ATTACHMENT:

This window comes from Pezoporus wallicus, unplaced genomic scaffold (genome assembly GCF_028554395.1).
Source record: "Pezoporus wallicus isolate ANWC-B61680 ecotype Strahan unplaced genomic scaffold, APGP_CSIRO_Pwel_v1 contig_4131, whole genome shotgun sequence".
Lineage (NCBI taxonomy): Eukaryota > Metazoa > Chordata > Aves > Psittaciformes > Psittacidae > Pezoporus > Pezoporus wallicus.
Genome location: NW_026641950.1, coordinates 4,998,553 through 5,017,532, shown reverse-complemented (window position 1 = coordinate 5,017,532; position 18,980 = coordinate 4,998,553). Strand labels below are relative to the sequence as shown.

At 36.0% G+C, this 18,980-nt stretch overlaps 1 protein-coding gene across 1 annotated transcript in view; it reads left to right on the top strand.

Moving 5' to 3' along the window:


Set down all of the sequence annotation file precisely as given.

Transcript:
This window comes from Pezoporus wallicus, unplaced genomic scaffold (genome assembly GCF_028554395.1).
Source record: "Pezoporus wallicus isolate ANWC-B61680 ecotype Strahan unplaced genomic scaffold, APGP_CSIRO_Pwel_v1 contig_4131, whole genome shotgun sequence".
Lineage (NCBI taxonomy): Eukaryota > Metazoa > Chordata > Aves > Psittaciformes > Psittacidae > Pezoporus > Pezoporus wallicus.
Genome location: NW_026641950.1, coordinates 4,998,553 through 5,017,532, shown reverse-complemented (window position 1 = coordinate 5,017,532; position 18,980 = coordinate 4,998,553). Strand labels below are relative to the sequence as shown.

At 36.0% G+C, this 18,980-nt stretch overlaps 1 protein-coding gene across 1 annotated transcript in view; it reads left to right on the top strand.

Moving 5' to 3' along the window: